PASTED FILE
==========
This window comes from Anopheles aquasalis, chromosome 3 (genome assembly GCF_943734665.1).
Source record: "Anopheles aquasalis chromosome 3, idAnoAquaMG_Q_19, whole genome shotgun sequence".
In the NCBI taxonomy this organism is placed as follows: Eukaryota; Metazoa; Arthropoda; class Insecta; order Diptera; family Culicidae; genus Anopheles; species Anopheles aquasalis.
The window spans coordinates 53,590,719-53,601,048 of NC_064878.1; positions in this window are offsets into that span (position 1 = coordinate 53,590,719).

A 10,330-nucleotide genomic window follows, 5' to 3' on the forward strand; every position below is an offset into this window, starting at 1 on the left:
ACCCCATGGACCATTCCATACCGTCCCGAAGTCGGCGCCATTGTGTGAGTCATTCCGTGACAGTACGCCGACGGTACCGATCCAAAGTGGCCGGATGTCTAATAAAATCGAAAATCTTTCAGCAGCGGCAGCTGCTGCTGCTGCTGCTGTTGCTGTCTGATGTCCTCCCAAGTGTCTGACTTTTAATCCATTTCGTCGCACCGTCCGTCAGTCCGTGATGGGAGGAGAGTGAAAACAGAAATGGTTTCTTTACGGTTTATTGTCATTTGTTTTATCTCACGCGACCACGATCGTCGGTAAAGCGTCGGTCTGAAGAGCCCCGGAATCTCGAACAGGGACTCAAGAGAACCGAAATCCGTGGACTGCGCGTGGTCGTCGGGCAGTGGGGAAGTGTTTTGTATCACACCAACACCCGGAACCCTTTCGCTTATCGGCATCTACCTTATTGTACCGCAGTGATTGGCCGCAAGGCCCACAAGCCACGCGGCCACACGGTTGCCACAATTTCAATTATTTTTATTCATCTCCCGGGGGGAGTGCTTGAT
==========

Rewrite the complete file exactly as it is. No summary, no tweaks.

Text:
This window comes from Anopheles aquasalis, chromosome 3 (genome assembly GCF_943734665.1).
Source record: "Anopheles aquasalis chromosome 3, idAnoAquaMG_Q_19, whole genome shotgun sequence".
In the NCBI taxonomy this organism is placed as follows: Eukaryota; Metazoa; Arthropoda; class Insecta; order Diptera; family Culicidae; genus Anopheles; species Anopheles aquasalis.
The window spans coordinates 53,590,719-53,601,048 of NC_064878.1; positions in this window are offsets into that span (position 1 = coordinate 53,590,719).

A 10,330-nucleotide genomic window follows, 5' to 3' on the forward strand; every position below is an offset into this window, starting at 1 on the left:
ACCCCATGGACCATTCCATACCGTCCCGAAGTCGGCGCCATTGTGTGAGTCATTCCGTGACAGTACGCCGACGGTACCGATCCAAAGTGGCCGGATGTCTAATAAAATCGAAAATCTTTCAGCAGCGGCAGCTGCTGCTGCTGCTGCTGTTGCTGTCTGATGTCCTCCCAAGTGTCTGACTTTTAATCCATTTCGTCGCACCGTCCGTCAGTCCGTGATGGGAGGAGAGTGAAAACAGAAATGGTTTCTTTACGGTTTATTGTCATTTGTTTTATCTCACGCGACCACGATCGTCGGTAAAGCGTCGGTCTGAAGAGCCCCGGAATCTCGAACAGGGACTCAAGAGAACCGAAATCCGTGGACTGCGCGTGGTCGTCGGGCAGTGGGGAAGTGTTTTGTATCACACCAACACCCGGAACCCTTTCGCTTATCGGCATCTACCTTATTGTACCGCAGTGATTGGCCGCAAGGCCCACAAGCCACGCGGCCACACGGTTGCCACAATTTCAATTATTTTTATTCATCTCCCGGGGGGAGTGCTTGAT